Status: State Rare

(Hesperia dacotae)


The Dakota skipper has a wingspan of 1 to 1.25 inches (2.5 to 3.2 cm.). Like all skipper butterflies, Dakota skippers have hooked antennae, short stout bodies and a characteristic, rapid, skipping flight. The male is bright tawny-orange above with a prominent, but narrow stigma. Below, males are clear yellow-orange with a pale spotband on the hindwings. Females are quite variable. They range from dark brown to almost entirely tawny-orange with a few lighter spots on the upper forewings and grayish-brown beneath. 


The historical range of Hesperia dacotae extended from extreme southern Manitoba south and east through the eastern Dakotas, western Minnesota, Iowa, and northern Illinois. The species is extinct in Illinois and may no longer occur in Iowa. In South Dakota, this species is found only in the eleven northeastern counties. The current scattered distribution of this prairie butterfly is a result of agricultural development rather than natural distribution.

This rare skipper is restricted to native tallgrass alkaline prairies . Look for dacotae near hilltops in rolling pastures that surround many of the glacial lakes and wetlands. Most areas inhabited by this skipper have an abundance of purple coneflowers and needle-and-thread grass.

Natural History

Life Cycle: There is a single annual generation in this species. In South Dakota the flight dates range from mid June to early July. Males and females are reported to emerge from their chrysalis at the same time, although studies in Minnesota have found that males emerge 2 to 3 days earlier than females. Females lay eggs on grasses as well as broadleaf plants such as vetches. Eggs hatch in 7 to 20 days. The larvae (caterpillars) climb to the ground, build a silken tube lined with several blades of grass, and feed mostly at night. As the larvae grow, the tubes are elongated into the soil and are underground by fall. The partially grown larvae over-winter in these tubes and resume feeding the following spring. By late spring the larvae pupate and adults emerge in June.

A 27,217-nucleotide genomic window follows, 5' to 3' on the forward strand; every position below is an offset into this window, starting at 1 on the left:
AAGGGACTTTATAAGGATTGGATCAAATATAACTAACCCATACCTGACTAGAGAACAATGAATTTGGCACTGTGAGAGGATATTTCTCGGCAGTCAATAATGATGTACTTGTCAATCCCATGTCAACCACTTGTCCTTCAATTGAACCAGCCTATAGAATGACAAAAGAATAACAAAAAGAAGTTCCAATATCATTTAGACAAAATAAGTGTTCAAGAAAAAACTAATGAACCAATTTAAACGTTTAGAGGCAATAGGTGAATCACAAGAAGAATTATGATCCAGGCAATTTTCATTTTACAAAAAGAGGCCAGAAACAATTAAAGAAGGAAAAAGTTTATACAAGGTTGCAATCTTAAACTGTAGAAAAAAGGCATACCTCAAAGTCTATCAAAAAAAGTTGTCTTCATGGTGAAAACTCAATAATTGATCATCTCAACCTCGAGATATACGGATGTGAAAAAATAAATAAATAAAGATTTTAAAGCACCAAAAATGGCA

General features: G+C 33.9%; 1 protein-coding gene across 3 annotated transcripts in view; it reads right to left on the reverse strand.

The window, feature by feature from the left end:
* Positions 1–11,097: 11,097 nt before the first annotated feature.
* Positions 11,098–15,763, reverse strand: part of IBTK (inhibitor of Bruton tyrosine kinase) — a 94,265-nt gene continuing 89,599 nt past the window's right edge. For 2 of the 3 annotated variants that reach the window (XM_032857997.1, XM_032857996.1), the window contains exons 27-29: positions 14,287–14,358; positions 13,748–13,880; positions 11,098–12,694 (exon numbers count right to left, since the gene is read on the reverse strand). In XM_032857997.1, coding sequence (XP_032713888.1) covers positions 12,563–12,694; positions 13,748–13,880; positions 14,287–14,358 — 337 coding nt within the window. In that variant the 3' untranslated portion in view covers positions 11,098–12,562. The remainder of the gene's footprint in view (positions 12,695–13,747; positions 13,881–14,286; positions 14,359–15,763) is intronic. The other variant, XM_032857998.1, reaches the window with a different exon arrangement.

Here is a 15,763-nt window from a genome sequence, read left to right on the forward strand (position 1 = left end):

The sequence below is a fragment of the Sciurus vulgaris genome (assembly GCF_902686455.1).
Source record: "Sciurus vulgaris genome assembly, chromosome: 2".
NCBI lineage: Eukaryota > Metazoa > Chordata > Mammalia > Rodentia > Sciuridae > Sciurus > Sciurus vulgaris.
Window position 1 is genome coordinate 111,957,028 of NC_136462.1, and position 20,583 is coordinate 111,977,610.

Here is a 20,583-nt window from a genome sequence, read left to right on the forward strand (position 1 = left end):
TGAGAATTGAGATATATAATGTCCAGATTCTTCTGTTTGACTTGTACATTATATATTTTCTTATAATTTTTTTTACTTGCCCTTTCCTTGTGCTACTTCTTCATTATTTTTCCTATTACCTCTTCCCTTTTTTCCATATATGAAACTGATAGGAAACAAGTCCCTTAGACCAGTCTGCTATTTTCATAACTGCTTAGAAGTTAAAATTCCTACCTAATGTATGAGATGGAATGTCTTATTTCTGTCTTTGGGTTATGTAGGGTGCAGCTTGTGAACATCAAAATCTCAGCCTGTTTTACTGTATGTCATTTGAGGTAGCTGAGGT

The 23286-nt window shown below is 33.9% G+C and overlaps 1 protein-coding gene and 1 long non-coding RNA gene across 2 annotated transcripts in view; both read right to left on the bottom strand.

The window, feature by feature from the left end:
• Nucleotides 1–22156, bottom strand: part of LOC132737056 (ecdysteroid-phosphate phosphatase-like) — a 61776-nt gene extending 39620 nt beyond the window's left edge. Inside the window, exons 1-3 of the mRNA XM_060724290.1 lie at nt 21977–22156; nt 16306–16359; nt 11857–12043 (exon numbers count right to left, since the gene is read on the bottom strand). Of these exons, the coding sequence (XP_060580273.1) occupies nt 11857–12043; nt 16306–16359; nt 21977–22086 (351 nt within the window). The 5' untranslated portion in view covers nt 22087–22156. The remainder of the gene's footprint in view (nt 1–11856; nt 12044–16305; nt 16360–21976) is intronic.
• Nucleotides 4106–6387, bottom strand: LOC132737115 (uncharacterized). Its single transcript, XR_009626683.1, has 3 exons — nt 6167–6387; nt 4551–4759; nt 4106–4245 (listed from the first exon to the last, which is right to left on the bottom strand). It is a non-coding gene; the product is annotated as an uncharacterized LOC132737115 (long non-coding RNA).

Behavior: Adults normally fly less than one third mile during their lifetime. Males are territorial and search for females or perch on tall plants or other objects to await a potential mate. A passing female is pursued until she lands, the male lands behind her, she extends her abdomen, and they mate.

Adult Nectar Sources: Dakota skippers sip nectar at a variety of flowers including composites such as purple coneflower, fleabane, and black-eyed susans.

Larval Host Plants: Larvae feed on a variety of grasses, particularly little bluestem.


Due to its special habitat requirements and susceptibility to environmental pollution, the Dakota skipper is an excellent environmental health indicator in those sites where it occurs.

Conservation Measures

The tallgrass alkaline prairie that is Dakota skipper habitat is often used as hayland or pasture. With prolonged heavy grazing, the plant community may change and become unsuitable for the butterfly. The remnant tracts of undisturbed prairie habitat that are crucial for the protection of the skipper are threatened by a variety of forces, including overgrazing, pesticides, and conversion to cropland.


Alkaline prairie - grasslands with soils that contain high amounts of soluble minerals and salts.
Chrysalis - the form of an insect encased in a cocoon between the larval stage and adult; pupa
Pupate - to transform from caterpillar to chrysalis.
Stigma - a bold, sharply defined patch of scent scales on the forewings of many skippers.


Johnson, J. R., and J. T. Nichols. 1982. Plants of S.D. Grasslands, A Photographic Study. SDSU Bulletin 566, Agricultural
Experiment Station, South Dakota State University, Brookings, SD.
Opler, P. A. and G. O. Krizek. 1984. Butterflies East of The Great Plains: An Illustrated Natural History. Johns Hopkins University Press, Baltimore.
Pyle, R. M. 1981. The Audubon Society Field Guide To N. Am. Butterflies. A. A. Knopf, New York.
Royer, R. A. 1988. Butterflies of N. D.: an atlas and guide. Minot State Univ. Science Mono. No. 1.
Scott, J. A. 1986. The Butterflies of N. Am.: A Natural Hist. And Field Guide. Stanford U. Press, CA.
Van Bruggen, T. 1983. Wildflowers, Grasses And Other Plants of The Northern Plains and Black Hills. Badlands Natural History Association, Interior, SD.

Written by:
Gary Marrone, HCR-33, Box 4C, Ft. Pierre, SD 57532. 1992.

Illustrated by:
Ronald Royer. Drawings were computer generated.

Reviewed by:
Dr. Robert Dana, Minnesota DNR, St. Paul, MN 55155.

Publication of the Dakota Skipper fact sheet was funded by the Prairie Pothole Joint Venture of the North American Waterfowl Management Plan.